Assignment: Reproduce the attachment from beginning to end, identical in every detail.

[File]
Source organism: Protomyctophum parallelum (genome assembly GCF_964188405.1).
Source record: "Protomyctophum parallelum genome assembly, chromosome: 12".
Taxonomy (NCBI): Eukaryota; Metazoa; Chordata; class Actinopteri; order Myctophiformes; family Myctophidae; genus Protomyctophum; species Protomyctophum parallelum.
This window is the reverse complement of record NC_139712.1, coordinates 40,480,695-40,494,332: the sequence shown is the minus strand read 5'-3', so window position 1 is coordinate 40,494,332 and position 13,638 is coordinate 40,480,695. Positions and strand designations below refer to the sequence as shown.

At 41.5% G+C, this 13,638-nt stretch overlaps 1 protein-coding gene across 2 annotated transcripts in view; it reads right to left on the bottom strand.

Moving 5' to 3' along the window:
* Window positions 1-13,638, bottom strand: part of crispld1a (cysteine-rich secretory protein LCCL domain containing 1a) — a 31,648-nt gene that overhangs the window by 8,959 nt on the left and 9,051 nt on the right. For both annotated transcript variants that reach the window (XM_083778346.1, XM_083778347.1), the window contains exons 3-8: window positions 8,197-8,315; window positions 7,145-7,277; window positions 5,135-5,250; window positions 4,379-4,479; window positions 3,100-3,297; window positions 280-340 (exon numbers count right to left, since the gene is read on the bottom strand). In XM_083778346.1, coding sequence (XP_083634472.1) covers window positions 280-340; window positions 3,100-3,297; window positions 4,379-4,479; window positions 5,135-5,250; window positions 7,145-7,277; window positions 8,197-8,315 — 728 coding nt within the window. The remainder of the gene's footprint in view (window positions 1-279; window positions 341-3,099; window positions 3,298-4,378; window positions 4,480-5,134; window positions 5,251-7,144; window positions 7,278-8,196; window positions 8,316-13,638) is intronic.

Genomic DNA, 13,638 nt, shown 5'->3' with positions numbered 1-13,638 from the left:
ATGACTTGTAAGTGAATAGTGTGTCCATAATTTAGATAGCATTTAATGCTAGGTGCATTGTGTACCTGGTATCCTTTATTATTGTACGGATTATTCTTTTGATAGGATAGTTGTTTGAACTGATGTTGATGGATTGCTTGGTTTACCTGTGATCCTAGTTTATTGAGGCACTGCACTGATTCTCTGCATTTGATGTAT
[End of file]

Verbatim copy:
Source organism: Protomyctophum parallelum (genome assembly GCF_964188405.1).
Source record: "Protomyctophum parallelum genome assembly, chromosome: 12".
Taxonomy (NCBI): Eukaryota; Metazoa; Chordata; class Actinopteri; order Myctophiformes; family Myctophidae; genus Protomyctophum; species Protomyctophum parallelum.
This window is the reverse complement of record NC_139712.1, coordinates 40,480,695-40,494,332: the sequence shown is the minus strand read 5'-3', so window position 1 is coordinate 40,494,332 and position 13,638 is coordinate 40,480,695. Positions and strand designations below refer to the sequence as shown.

At 41.5% G+C, this 13,638-nt stretch overlaps 1 protein-coding gene across 2 annotated transcripts in view; it reads right to left on the bottom strand.

Moving 5' to 3' along the window:
* Window positions 1-13,638, bottom strand: part of crispld1a (cysteine-rich secretory protein LCCL domain containing 1a) — a 31,648-nt gene that overhangs the window by 8,959 nt on the left and 9,051 nt on the right. For both annotated transcript variants that reach the window (XM_083778346.1, XM_083778347.1), the window contains exons 3-8: window positions 8,197-8,315; window positions 7,145-7,277; window positions 5,135-5,250; window positions 4,379-4,479; window positions 3,100-3,297; window positions 280-340 (exon numbers count right to left, since the gene is read on the bottom strand). In XM_083778346.1, coding sequence (XP_083634472.1) covers window positions 280-340; window positions 3,100-3,297; window positions 4,379-4,479; window positions 5,135-5,250; window positions 7,145-7,277; window positions 8,197-8,315 — 728 coding nt within the window. The remainder of the gene's footprint in view (window positions 1-279; window positions 341-3,099; window positions 3,298-4,378; window positions 4,480-5,134; window positions 5,251-7,144; window positions 7,278-8,196; window positions 8,316-13,638) is intronic.

Genomic DNA, 13,638 nt, shown 5'->3' with positions numbered 1-13,638 from the left:
ATGACTTGTAAGTGAATAGTGTGTCCATAATTTAGATAGCATTTAATGCTAGGTGCATTGTGTACCTGGTATCCTTTATTATTGTACGGATTATTCTTTTGATAGGATAGTTGTTTGAACTGATGTTGATGGATTGCTTGGTTTACCTGTGATCCTAGTTTATTGAGGCACTGCACTGATTCTCTGCATTTGATGTAT